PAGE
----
Google vs. Dow as bellwether of the ad economy

On Thursday, Google reported better than expected Q3 financial results – 27 percent increase in net income -- on the strength of its ad sales program. CEO, Eric Schmidt declared the worst of the recession over and that Google was embarking on a new phase of investment, hiring and acquisitions. Many analysts contend that Google’s results are closely correlated with online spending – one of the few bright spots in the advertising sector --- and are likely to be trumpeted across many sectors of the industry.

“We’re seeing double-digit increases in budgets for 2010 from our clients,” Bryan Wiener, head of digital agency 360i {www.360i.com} told The New York Times last week.

How will you read magazines in 10 years?

From Conde Nast to McGraw Hill to the Economist Group, it’s clear that the cash cow of print-based, high-ticket, hard-to-measure, brand advertising has been slaughtered. Conde shuttered four titles, including the much-admired Gourmet. Bloomberg LLP snagged Business Week for next to nothing and Economist Group’s editorially poignant, but ad-challenged CFO still can’t get a date to the buyout prom.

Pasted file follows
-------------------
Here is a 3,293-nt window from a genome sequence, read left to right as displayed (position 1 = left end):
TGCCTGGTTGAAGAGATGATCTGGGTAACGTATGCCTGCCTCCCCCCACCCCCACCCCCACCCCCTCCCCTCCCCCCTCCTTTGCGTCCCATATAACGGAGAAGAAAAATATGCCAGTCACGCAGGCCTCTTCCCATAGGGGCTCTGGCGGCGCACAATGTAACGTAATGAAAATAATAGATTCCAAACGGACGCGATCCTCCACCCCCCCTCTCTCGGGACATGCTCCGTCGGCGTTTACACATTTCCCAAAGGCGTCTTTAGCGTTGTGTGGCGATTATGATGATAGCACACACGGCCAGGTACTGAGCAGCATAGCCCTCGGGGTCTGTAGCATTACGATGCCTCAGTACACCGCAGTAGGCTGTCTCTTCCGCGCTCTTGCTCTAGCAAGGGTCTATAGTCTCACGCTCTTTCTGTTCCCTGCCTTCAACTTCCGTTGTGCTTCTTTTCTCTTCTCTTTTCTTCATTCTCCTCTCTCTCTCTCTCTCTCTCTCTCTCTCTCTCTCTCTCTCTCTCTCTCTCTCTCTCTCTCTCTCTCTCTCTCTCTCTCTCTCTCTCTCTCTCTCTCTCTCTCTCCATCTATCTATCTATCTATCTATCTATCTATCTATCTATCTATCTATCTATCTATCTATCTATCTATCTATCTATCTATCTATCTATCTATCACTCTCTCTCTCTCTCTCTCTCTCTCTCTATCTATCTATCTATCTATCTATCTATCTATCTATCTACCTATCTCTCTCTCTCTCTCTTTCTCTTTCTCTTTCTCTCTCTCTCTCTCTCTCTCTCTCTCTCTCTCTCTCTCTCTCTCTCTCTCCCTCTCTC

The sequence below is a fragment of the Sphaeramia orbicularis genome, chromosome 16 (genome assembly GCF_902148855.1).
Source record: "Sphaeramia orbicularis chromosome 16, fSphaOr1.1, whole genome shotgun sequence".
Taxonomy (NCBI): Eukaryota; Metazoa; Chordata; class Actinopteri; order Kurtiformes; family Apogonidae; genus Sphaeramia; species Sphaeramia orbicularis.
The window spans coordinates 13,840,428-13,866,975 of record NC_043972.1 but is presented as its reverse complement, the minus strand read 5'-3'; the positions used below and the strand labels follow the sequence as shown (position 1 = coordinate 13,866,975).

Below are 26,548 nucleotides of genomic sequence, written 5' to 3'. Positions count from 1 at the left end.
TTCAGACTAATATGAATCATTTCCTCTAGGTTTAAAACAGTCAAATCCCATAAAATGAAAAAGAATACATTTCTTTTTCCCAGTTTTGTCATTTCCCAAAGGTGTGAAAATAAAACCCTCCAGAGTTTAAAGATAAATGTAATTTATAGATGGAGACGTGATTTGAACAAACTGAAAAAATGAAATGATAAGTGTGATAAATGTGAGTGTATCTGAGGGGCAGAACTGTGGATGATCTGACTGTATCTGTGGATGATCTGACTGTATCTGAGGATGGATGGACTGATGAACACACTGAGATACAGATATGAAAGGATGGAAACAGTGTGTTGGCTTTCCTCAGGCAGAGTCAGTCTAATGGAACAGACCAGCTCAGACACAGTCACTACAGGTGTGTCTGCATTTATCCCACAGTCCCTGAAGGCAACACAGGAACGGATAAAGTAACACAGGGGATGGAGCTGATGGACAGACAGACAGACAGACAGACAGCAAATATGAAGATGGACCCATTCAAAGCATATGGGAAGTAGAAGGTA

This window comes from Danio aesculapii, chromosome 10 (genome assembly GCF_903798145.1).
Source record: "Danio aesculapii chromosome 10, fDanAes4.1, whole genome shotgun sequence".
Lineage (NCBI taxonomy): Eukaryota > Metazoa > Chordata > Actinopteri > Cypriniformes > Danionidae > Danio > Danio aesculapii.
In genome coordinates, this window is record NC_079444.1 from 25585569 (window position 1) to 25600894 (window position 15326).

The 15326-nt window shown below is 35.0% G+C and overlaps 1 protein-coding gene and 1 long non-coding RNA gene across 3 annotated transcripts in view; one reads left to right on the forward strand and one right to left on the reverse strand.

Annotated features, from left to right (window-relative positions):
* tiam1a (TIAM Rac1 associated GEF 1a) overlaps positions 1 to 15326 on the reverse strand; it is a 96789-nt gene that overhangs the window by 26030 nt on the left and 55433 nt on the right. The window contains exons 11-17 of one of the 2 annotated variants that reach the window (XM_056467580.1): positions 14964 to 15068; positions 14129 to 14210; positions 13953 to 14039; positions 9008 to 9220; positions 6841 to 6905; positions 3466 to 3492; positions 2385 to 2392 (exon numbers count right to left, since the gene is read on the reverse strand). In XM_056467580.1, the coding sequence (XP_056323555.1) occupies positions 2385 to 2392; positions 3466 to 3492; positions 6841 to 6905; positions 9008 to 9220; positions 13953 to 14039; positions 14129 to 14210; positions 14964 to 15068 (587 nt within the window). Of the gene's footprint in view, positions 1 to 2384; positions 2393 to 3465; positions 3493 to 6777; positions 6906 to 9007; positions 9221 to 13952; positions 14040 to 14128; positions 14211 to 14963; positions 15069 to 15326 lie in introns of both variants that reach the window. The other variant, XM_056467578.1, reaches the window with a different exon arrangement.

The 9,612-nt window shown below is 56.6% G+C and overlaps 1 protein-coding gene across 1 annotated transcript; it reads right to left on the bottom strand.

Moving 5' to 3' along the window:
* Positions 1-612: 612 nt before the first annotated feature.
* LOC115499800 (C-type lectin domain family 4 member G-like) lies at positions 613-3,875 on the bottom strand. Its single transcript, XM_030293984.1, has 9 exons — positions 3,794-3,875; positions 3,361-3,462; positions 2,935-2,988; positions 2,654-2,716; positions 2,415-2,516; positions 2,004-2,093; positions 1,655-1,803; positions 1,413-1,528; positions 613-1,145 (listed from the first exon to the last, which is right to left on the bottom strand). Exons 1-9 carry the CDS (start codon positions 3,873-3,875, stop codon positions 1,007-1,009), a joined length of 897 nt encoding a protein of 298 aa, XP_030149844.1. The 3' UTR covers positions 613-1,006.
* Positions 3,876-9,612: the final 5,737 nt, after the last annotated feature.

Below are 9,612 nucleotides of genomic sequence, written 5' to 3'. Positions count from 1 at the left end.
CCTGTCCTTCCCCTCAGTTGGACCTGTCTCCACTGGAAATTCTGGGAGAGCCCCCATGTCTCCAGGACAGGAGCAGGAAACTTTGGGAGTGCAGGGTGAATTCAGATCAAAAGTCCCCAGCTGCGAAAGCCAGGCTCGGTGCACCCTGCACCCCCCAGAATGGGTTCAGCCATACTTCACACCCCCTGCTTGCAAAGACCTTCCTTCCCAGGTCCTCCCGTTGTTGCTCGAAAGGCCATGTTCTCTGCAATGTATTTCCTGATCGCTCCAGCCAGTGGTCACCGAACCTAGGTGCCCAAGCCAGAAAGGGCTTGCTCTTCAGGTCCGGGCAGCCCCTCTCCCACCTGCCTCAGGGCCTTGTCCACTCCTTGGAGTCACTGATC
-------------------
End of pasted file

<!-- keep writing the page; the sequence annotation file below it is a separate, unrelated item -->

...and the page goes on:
Is that finally it for the magazine medium? We think not. Magazines will continue to be relevant, but how we engage in them may be changed forever. Over the next decade, three in five “readers” of magazines won’t be interacting with their favorite titles in dead-tree form, according to a recent survey of nearly 400 Wall Street Journal readers. Nearly 30 percent said they’d be reading online; another 20 percent said they’d be reading via E-reader or mobile device and nearly one in 10 said they wouldn’t be reading at all.
If print media is a key component of your marketing mix, then you better take notice.
How will you read magazines in 10 years?

PRINT*********42%
ONLINE********29%
E-READER******17%
PHONE**********3%
I WON’T********9%
Source: Wall Street Journal

Said one respondent to the WSJ survey: “Unfortunately the selection for how we will read magazines in the future is too simplistic. If wise, publishers will realize that that are creating content and can deliver it in different forms, print, online, phone e-reader and not as magazines but as articles, so that if I am interested in food, I can read a gourmet article from ‘gourmet magazine’ which as a magazine of today's format need not exist.” Brother, you got that right.